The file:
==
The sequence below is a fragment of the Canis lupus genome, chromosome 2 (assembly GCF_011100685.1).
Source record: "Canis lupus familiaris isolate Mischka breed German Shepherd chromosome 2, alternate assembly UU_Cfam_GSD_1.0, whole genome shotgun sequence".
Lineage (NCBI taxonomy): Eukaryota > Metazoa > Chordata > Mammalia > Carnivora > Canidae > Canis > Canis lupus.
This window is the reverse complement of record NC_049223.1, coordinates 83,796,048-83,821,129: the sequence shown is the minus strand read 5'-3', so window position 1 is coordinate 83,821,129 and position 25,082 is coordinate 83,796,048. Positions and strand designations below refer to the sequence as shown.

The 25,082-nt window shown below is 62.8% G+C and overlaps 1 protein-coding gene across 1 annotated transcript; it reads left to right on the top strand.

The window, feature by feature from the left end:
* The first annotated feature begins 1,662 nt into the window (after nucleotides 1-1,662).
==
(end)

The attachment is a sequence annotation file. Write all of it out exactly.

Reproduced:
The sequence below is a fragment of the Canis lupus genome, chromosome 2 (assembly GCF_011100685.1).
Source record: "Canis lupus familiaris isolate Mischka breed German Shepherd chromosome 2, alternate assembly UU_Cfam_GSD_1.0, whole genome shotgun sequence".
Lineage (NCBI taxonomy): Eukaryota > Metazoa > Chordata > Mammalia > Carnivora > Canidae > Canis > Canis lupus.
This window is the reverse complement of record NC_049223.1, coordinates 83,796,048-83,821,129: the sequence shown is the minus strand read 5'-3', so window position 1 is coordinate 83,821,129 and position 25,082 is coordinate 83,796,048. Positions and strand designations below refer to the sequence as shown.

The 25,082-nt window shown below is 62.8% G+C and overlaps 1 protein-coding gene across 1 annotated transcript; it reads left to right on the top strand.

The window, feature by feature from the left end:
* The first annotated feature begins 1,662 nt into the window (after nucleotides 1-1,662).